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Using Inexpensive DJ LED Lights to Jazz Up Video Productions

Looking beyond the small set of white and bi-color LEDs specifically made for video production, you can find a whole other world of LED fixtures made for other markets--including "disc jockey" LED lights and controllers. For the cost of one good fresnel light, you can have a multi-light, expandable LED lighting package.

My LED Kit In Use

I was hired to record three days of client testimonials at my client's annual "innovation summit." There they invite their best customers to hear the latest innovations in management and new concepts by leading developers. These clients were going to speak on camera and tell us, as well as future customers, how great my client is. These videos are destined for my client's website.

So the videos needed to be polished, and they also needed to look distinct from one another, despite the fact that we would be shooting them all in one room, with one backdrop. I could do it by bringing a lot of light control--gobos, gels, etc.--but I decided instead to use LED lights to "mix up" the look of these interviews.

I set up two LED lights on the floor, aimed at the backdrop. One was set up overhead as a hair light, and then I added one light on the floor on the other side aiming up as a sidelight. I could control these individually, but I ended up just pairing them up--two floor lights, two back lights. Pairing them up made it easy to ensure that whatever settings I chose, one light would be identical to the other. I wouldn't have to try to match them by eye.

LED cans on the floor
My three LED "cans" on the floor. Two next to the chair are aimed at the backdrop. The one in the foreground provides an edge light on the talent in the chair.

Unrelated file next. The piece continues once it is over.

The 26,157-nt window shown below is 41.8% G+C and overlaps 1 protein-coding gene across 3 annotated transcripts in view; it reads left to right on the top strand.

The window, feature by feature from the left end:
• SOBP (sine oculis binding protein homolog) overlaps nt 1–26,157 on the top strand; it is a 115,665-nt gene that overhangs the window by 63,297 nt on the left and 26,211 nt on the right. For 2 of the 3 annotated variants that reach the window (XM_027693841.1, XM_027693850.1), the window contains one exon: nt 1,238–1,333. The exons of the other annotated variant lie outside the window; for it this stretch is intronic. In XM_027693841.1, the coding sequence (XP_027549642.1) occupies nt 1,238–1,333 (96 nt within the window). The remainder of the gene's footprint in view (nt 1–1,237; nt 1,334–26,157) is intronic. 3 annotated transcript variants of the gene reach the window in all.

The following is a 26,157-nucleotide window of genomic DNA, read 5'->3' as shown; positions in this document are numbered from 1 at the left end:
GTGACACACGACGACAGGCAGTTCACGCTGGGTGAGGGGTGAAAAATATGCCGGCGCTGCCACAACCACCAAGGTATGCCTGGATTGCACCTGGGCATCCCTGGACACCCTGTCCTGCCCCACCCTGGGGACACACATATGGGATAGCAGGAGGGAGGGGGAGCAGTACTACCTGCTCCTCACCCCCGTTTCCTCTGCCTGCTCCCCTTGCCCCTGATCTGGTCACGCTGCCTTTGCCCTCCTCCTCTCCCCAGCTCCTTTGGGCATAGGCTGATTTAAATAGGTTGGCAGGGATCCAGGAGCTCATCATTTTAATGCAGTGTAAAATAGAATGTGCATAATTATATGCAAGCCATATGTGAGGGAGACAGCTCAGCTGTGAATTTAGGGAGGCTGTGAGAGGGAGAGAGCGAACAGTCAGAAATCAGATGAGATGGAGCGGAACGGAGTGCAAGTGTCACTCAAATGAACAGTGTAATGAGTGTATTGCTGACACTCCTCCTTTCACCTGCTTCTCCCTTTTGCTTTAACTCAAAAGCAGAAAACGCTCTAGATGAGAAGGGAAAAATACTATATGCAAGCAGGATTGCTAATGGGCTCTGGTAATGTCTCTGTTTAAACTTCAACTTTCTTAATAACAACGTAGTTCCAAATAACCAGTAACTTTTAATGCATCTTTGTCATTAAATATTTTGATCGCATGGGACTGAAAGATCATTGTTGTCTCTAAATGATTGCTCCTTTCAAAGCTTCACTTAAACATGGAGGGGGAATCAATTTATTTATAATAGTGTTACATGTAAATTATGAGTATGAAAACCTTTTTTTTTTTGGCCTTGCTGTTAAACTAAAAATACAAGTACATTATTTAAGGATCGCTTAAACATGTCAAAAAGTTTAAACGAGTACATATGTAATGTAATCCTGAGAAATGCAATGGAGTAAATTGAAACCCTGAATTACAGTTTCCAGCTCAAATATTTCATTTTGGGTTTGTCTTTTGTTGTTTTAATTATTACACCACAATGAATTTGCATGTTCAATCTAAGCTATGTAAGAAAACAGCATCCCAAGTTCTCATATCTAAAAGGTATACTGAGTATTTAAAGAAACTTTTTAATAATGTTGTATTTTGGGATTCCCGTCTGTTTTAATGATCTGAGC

Lighting with Different Backdrop Colors and Backlights

I set some different scenes with different colors on the backdrop, and different backlights. As we set up, my client remarked that she didn't like the green in the backdrop. No problem. The LED leads have red, green, and blue LEDs in them. Each is a very narrow band of light. If I use no green on the backdrop, the green color has nothing to reflect. It simply looks black.

Conversely, there was no red and very little white in the backdrop. This made it hard to have the red LEDs have much effect. So I was not as able to affect the color of the backdrop as much as I wanted, but I was still able to take out the green and make the client happy.

For the hair light, we used a light "blush" pink, soft yellow, white... and stayed away from green, which looked awful on hair, and away from blue, which made the client blend into the backdrop. If anything, the challenge for me was to try and get a nice "wrap" of the hair light. With only one small fixture overhead, it was fairly limited in where it hit. That's why I added the second light on the floor--to add more on the hair/back of the head, and also add a bit of edge light on the face.